Bauhaus is a German expression meaning house for building. In 1919, the economy in Germany was collapsing after a crushing war. Architect Walter Gropius was appointed to head a new institution that would help rebuild the country and form a new social order. Called the Bauhaus, the Institution called for a new "rational" social housing for the workers. Bauhaus architects rejected "bourgeois" details such as cornices, eaves, and decorative details. They wanted to use principles of Classical architecture in their most pure form: without ornamentation of any kind.
Generally, Bauhaus buildings have flat roofs, smooth façades, and cubic shapes. Colors are white, gray, beige, or black. Floor plans are open and furniture is functional. Popular construction methods of the time—steel-frame with glass curtain walls—were used for both residential and commercial architecture. More than any architectural style, however, the Bauhaus Manifesto promoted principles of creative collaboration—planning, designing, drafting, and construction are tasks equal within the building collective. Art and craft should have no difference.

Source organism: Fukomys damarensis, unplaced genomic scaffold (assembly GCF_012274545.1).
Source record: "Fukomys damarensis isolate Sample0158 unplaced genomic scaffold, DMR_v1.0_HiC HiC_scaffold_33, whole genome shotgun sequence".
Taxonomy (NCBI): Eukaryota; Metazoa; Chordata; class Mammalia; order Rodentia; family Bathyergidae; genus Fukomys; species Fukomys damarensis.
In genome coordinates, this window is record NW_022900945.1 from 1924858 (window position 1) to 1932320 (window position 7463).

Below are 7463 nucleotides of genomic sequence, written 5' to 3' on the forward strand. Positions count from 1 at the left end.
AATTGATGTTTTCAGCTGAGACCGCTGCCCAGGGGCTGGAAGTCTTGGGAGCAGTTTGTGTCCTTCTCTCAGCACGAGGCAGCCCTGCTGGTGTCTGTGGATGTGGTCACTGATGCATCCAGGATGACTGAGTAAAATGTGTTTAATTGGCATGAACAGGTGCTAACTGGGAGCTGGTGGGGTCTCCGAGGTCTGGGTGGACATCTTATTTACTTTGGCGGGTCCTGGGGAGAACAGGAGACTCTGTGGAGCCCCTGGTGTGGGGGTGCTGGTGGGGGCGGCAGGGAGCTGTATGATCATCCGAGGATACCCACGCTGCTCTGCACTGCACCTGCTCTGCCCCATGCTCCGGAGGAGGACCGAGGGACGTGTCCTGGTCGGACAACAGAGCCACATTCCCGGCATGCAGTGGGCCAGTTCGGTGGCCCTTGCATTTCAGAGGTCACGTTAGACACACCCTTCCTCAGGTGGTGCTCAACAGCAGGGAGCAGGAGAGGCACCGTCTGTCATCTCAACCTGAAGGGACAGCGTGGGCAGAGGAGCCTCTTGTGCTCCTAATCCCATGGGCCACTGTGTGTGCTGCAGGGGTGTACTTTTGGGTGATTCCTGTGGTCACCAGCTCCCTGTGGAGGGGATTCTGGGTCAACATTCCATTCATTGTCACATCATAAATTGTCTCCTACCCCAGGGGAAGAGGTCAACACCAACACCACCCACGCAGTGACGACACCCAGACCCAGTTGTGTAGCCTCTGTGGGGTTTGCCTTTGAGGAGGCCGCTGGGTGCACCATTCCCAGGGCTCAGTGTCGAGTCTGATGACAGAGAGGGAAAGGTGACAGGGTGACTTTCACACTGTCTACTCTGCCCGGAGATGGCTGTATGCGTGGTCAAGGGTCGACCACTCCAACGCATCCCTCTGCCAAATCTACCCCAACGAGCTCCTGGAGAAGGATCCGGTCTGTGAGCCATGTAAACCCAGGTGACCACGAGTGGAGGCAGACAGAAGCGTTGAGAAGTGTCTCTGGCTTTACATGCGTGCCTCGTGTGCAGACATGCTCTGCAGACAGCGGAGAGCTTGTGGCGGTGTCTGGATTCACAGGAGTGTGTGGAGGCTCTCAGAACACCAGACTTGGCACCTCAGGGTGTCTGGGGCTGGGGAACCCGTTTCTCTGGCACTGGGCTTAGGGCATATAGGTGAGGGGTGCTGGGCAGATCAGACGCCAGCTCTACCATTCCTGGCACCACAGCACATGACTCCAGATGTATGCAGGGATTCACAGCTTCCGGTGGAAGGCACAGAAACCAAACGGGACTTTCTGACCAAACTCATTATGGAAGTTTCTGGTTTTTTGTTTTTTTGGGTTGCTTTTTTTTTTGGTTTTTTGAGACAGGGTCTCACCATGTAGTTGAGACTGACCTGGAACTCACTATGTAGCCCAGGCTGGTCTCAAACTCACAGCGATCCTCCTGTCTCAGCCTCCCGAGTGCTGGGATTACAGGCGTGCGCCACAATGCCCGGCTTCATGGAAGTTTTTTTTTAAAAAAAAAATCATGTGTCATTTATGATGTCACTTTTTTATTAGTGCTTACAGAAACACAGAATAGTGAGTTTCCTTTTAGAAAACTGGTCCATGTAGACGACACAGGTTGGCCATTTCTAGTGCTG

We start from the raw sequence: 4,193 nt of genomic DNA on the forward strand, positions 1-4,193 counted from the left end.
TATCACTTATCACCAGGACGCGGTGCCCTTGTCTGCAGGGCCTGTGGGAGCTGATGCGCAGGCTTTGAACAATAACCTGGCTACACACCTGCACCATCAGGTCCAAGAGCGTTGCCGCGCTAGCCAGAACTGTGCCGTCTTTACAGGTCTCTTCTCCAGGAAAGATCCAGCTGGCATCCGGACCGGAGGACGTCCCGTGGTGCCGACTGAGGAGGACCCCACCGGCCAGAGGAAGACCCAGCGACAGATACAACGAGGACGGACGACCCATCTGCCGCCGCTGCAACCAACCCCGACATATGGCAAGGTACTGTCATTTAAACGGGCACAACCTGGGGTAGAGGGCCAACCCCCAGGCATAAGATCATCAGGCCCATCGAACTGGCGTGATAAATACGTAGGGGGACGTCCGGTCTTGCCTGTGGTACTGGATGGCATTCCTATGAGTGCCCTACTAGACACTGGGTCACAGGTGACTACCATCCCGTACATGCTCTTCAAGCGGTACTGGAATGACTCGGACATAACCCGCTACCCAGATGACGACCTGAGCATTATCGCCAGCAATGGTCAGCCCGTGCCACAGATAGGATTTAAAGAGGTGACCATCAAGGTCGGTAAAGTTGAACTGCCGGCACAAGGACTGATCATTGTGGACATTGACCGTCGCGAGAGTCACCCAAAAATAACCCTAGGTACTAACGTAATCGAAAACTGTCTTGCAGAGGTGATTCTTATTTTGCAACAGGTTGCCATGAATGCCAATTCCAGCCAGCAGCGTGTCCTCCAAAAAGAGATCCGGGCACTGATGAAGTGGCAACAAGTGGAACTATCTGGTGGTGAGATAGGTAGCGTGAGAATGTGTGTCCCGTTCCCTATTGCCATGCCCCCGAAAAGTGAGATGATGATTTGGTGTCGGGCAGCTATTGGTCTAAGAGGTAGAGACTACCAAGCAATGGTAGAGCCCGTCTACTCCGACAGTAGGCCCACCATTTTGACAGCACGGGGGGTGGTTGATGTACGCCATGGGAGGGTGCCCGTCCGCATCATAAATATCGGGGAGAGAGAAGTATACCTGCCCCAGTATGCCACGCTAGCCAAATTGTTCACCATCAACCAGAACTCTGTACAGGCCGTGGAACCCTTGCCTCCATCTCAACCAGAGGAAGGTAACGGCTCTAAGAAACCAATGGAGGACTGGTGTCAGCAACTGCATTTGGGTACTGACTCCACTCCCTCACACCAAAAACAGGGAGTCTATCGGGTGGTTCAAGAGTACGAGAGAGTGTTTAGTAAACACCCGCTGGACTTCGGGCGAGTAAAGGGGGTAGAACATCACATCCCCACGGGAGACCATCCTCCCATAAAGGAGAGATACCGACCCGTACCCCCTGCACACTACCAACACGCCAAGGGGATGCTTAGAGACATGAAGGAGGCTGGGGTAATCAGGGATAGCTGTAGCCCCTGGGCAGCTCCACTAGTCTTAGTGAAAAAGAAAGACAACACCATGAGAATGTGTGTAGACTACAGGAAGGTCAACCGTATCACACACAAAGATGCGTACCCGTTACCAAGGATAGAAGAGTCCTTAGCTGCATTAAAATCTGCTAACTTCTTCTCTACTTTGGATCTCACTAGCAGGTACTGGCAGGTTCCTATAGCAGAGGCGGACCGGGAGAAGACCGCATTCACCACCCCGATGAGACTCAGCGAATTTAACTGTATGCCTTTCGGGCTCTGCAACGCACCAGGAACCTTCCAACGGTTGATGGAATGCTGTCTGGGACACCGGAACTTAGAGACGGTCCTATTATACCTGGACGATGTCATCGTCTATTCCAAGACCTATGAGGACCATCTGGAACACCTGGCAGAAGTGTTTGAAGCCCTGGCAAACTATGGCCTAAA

The Bauhaus school originated in Weimar (1919), moved to Dessau (1925), and disbanded when the Nazis rose to power. Walter Gropius, Ludwig Mies van der Rohe, and other Bauhaus leaders migrated to the United States. The term International Style was applied to the American form of Bauhaus architecture.
Shown here: The Bauhaus style Gropius House >>>
Learn more: Bauhaus Architecture in Dessau – Icons of modernism (in English) >>>
See more examples of Bauhaus and the International Style:
- The Seagram Building
- The Farnsworth House
- Philip Johnson's Glass House
- The Transco Building by Philip Johnson
- United Nations Headquarters by Le Corbusier
- The Miller House by Richard Neutra
- The Lovell House by Richard Neutra
- The Bauhaus Building in Dessau, Germany
- Furniture by Bauhaus Architects